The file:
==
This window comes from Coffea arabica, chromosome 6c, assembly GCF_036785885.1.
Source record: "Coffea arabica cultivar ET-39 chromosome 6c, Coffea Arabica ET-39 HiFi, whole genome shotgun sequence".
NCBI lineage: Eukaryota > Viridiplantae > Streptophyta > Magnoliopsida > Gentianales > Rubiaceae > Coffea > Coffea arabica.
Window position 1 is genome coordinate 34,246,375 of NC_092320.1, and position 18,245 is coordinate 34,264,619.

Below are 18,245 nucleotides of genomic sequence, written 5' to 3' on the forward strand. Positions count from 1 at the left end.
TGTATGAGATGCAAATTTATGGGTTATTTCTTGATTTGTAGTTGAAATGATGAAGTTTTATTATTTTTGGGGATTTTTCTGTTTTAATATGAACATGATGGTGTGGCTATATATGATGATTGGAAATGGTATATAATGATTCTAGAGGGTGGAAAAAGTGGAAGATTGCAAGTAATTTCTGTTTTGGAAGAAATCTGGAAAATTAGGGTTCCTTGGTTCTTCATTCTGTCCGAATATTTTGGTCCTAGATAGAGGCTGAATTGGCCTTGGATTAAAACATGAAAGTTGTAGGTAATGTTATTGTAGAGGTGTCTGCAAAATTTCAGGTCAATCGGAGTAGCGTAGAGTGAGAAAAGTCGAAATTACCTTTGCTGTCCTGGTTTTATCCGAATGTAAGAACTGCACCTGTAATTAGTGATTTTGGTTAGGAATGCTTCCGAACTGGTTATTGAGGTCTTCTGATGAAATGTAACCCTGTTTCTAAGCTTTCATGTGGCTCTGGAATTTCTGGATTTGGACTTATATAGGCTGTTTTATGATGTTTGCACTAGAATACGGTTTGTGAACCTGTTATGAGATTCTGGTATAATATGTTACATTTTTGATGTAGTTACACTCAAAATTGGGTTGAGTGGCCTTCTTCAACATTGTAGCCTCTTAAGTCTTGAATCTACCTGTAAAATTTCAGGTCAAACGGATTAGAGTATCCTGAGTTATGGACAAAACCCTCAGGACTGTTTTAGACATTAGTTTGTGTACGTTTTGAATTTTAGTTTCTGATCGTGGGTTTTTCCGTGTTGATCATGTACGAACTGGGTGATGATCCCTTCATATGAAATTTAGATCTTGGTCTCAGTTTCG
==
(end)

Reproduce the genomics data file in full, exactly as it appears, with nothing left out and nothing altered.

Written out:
This window comes from Coffea arabica, chromosome 6c, assembly GCF_036785885.1.
Source record: "Coffea arabica cultivar ET-39 chromosome 6c, Coffea Arabica ET-39 HiFi, whole genome shotgun sequence".
NCBI lineage: Eukaryota > Viridiplantae > Streptophyta > Magnoliopsida > Gentianales > Rubiaceae > Coffea > Coffea arabica.
Window position 1 is genome coordinate 34,246,375 of NC_092320.1, and position 18,245 is coordinate 34,264,619.

Below are 18,245 nucleotides of genomic sequence, written 5' to 3' on the forward strand. Positions count from 1 at the left end.
TGTATGAGATGCAAATTTATGGGTTATTTCTTGATTTGTAGTTGAAATGATGAAGTTTTATTATTTTTGGGGATTTTTCTGTTTTAATATGAACATGATGGTGTGGCTATATATGATGATTGGAAATGGTATATAATGATTCTAGAGGGTGGAAAAAGTGGAAGATTGCAAGTAATTTCTGTTTTGGAAGAAATCTGGAAAATTAGGGTTCCTTGGTTCTTCATTCTGTCCGAATATTTTGGTCCTAGATAGAGGCTGAATTGGCCTTGGATTAAAACATGAAAGTTGTAGGTAATGTTATTGTAGAGGTGTCTGCAAAATTTCAGGTCAATCGGAGTAGCGTAGAGTGAGAAAAGTCGAAATTACCTTTGCTGTCCTGGTTTTATCCGAATGTAAGAACTGCACCTGTAATTAGTGATTTTGGTTAGGAATGCTTCCGAACTGGTTATTGAGGTCTTCTGATGAAATGTAACCCTGTTTCTAAGCTTTCATGTGGCTCTGGAATTTCTGGATTTGGACTTATATAGGCTGTTTTATGATGTTTGCACTAGAATACGGTTTGTGAACCTGTTATGAGATTCTGGTATAATATGTTACATTTTTGATGTAGTTACACTCAAAATTGGGTTGAGTGGCCTTCTTCAACATTGTAGCCTCTTAAGTCTTGAATCTACCTGTAAAATTTCAGGTCAAACGGATTAGAGTATCCTGAGTTATGGACAAAACCCTCAGGACTGTTTTAGACATTAGTTTGTGTACGTTTTGAATTTTAGTTTCTGATCGTGGGTTTTTCCGTGTTGATCATGTACGAACTGGGTGATGATCCCTTCATATGAAATTTAGATCTTGGTCTCAGTTTCG